Looking for simple basketball plays (esp. to get big man an open look)

m0ckduck

Member
SoSH Member
Jul 20, 2005
2,010
Hi all,

I've recently gotten pressed into coaching my son's basketball team (14 year olds). There was a problem with the original coach, so I had to jump in and get involved without really having time to properly prepare.

One of our more promising players is a tall, wispy shy kid. He shoots well and often dominates in practice, but lacks confidence and disappears in games against big, physical opponents. I want to build him up, since he's our best chance at generating easy offense. In particular, I'd like to introduce a simple play designed around getting him (and our other bigs) an 8-12 foot look at the basket. Something like a pin-down-screen-play where he can come off, catch a pass, turn, face the basket and shoot, rather than trying to establish himself in the post where he tends to get pushed around and psyched out.

If anyone has a link or diagram to a play like this they can recommend, I'd appreciate the help. Edit: and, more generally, if anyone has simple plays of any kind that they swear by for this level (14 year olds, most of whom have never run a play before) that would be great.
 
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joe dokes

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SoSH Member
Jul 18, 2005
31,405
Hi all,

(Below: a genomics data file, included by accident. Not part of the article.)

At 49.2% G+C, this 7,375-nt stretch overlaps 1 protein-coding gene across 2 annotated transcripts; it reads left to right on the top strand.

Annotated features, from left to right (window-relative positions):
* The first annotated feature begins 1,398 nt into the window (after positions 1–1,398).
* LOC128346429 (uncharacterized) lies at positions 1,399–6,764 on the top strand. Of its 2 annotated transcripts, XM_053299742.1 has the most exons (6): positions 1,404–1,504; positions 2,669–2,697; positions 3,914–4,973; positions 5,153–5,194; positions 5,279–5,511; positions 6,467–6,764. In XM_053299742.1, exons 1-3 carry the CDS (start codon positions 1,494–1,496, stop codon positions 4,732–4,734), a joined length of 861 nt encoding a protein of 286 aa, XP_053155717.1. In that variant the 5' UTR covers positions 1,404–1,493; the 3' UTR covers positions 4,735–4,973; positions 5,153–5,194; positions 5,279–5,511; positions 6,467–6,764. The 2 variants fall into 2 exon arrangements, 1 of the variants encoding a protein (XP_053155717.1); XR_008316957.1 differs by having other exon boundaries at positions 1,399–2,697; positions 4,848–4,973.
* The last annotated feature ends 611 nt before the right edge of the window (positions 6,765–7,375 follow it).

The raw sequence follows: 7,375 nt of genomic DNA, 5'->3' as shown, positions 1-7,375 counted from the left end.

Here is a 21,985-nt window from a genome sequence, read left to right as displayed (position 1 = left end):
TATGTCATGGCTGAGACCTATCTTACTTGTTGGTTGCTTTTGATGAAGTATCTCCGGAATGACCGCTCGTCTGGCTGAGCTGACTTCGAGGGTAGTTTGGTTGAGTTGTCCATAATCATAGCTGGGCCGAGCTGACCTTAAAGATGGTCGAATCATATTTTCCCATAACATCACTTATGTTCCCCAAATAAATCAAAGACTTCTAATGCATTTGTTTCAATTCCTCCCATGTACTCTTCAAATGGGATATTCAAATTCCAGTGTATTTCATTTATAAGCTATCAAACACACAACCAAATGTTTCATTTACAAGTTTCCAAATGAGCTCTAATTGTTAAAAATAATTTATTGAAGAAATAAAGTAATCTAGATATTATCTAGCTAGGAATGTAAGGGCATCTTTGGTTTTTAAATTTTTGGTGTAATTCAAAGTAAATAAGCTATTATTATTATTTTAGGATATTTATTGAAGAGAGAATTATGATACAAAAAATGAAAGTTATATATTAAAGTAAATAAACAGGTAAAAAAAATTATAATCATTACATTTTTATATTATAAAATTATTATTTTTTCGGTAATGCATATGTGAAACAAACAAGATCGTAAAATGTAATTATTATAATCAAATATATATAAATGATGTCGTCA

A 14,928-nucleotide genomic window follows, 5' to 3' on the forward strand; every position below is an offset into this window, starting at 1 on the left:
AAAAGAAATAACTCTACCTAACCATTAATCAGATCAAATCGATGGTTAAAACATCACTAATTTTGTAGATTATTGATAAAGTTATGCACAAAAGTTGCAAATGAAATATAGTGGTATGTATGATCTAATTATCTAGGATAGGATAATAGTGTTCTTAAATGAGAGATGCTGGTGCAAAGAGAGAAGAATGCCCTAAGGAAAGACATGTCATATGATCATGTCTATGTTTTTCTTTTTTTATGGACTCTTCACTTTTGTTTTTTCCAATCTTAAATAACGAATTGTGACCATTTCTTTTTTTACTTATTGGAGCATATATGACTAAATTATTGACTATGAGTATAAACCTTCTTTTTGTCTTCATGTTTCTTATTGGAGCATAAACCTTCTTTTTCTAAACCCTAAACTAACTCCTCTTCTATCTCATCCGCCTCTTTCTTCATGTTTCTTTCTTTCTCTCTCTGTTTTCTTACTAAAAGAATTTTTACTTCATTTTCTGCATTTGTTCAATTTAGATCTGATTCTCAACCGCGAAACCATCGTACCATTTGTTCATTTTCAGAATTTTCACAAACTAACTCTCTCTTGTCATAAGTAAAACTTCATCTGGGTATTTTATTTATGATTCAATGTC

I've recently gotten pressed into coaching my son's basketball team (14 year olds). There was a problem with the original coach, so I had to jump in and get involved without really having time to properly prepare.

One of our more promising players is a tall, wispy shy kid. He shoots well and often dominates in practice, but lacks confidence and disappears in games against big, physical opponents. I want to build him up, since he's our best chance at generating easy offense. In particular, I'd like to introduce a simple play designed around getting him (and our other bigs) an 8-12 foot look at the basket. Something like a pin-down-screen-play where he can come off, catch a pass, turn, face the basket and shoot, rather than trying to establish himself in the post where he tends to get pushed around and psyched out.

If anyone has a link or diagram to a play like this they can recommend, I'd appreciate the help. Edit: and, more generally, if anyone has simple plays of any kind that they swear by for this level (14 year olds, most of whom have never run a play before) that would be great.
As a tall, skinny kid once . . . 2-person plays, like backdoors and pick and roll, were always best to start. Fewest moving parts.When the bigger defender pushes(ed) him(me) out, he takes a step in the same direction like hes gonna get the ball out there. Pump fake by the passer, defender bites, your guy goes backdoor.
 

BaseballJones

ivanvamp
SoSH Member
Oct 1, 2015
25,421
Hi all,

I've recently gotten pressed into coaching my son's basketball team (14 year olds). There was a problem with the original coach, so I had to jump in and get involved without really having time to properly prepare.

One of our more promising players is a tall, wispy shy kid. He shoots well and often dominates in practice, but lacks confidence and disappears in games against big, physical opponents. I want to build him up, since he's our best chance at generating easy offense. In particular, I'd like to introduce a simple play designed around getting him (and our other bigs) an 8-12 foot look at the basket. Something like a pin-down-screen-play where he can come off, catch a pass, turn, face the basket and shoot, rather than trying to establish himself in the post where he tends to get pushed around and psyched out.